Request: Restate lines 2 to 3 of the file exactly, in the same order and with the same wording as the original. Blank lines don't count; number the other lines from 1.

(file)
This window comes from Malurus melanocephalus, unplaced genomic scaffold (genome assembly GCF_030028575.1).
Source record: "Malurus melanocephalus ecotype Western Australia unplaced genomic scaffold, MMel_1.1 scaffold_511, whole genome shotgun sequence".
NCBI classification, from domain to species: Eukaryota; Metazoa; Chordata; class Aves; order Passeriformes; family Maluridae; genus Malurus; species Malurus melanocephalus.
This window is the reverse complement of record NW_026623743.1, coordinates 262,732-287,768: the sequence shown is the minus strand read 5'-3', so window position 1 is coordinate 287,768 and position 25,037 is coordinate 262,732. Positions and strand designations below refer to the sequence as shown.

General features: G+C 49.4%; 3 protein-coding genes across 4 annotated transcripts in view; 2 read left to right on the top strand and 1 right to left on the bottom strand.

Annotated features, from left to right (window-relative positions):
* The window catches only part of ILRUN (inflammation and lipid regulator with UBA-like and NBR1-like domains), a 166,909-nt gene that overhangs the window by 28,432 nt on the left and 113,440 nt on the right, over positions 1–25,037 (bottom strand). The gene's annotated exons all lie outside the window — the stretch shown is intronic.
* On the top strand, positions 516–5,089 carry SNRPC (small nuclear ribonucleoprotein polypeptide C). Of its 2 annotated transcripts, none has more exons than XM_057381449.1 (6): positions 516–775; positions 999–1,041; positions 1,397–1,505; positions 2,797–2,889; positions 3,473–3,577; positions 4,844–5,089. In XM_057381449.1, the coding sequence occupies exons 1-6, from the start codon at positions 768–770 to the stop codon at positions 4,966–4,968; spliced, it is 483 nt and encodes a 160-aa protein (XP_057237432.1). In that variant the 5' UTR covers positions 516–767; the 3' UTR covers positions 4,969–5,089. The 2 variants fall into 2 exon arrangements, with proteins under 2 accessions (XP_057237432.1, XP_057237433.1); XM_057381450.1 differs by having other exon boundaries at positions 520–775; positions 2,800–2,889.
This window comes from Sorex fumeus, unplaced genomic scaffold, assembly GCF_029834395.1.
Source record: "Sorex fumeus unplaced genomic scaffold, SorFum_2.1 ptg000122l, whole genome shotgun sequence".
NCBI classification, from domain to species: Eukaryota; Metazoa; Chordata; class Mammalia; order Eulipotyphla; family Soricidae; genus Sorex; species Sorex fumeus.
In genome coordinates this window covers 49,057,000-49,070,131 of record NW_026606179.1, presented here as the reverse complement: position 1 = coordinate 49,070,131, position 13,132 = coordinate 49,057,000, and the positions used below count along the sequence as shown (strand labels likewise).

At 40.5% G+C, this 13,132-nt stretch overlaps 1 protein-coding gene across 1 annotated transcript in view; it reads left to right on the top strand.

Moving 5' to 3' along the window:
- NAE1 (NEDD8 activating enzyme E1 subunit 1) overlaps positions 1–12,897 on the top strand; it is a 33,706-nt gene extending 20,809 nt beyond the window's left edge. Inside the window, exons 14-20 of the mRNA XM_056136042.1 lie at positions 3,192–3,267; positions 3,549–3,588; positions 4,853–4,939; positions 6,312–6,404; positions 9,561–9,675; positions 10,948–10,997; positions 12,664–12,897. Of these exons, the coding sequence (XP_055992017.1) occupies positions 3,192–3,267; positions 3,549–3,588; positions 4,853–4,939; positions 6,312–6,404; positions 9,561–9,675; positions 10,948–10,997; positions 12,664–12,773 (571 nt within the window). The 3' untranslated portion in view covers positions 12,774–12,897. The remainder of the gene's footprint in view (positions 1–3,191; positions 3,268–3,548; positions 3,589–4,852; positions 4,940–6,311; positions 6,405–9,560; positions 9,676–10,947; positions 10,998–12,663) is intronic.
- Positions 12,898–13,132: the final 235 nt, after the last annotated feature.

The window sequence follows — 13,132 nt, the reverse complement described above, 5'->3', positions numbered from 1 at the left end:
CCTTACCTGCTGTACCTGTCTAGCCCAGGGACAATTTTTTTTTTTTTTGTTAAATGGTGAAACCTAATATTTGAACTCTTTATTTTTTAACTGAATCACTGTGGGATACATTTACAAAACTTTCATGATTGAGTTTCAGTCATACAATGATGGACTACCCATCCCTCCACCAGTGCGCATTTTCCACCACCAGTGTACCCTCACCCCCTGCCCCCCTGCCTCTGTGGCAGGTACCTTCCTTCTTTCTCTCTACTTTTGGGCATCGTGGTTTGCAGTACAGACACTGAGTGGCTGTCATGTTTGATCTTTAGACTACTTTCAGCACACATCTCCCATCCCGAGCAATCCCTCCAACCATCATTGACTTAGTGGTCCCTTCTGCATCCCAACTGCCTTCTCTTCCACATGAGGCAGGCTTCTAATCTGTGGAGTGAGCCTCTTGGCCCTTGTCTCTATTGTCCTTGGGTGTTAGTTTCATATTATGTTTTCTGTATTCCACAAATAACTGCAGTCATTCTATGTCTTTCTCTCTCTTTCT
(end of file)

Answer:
Source record: "Malurus melanocephalus ecotype Western Australia unplaced genomic scaffold, MMel_1.1 scaffold_511, whole genome shotgun sequence".
NCBI classification, from domain to species: Eukaryota; Metazoa; Chordata; class Aves; order Passeriformes; family Maluridae; genus Malurus; species Malurus melanocephalus.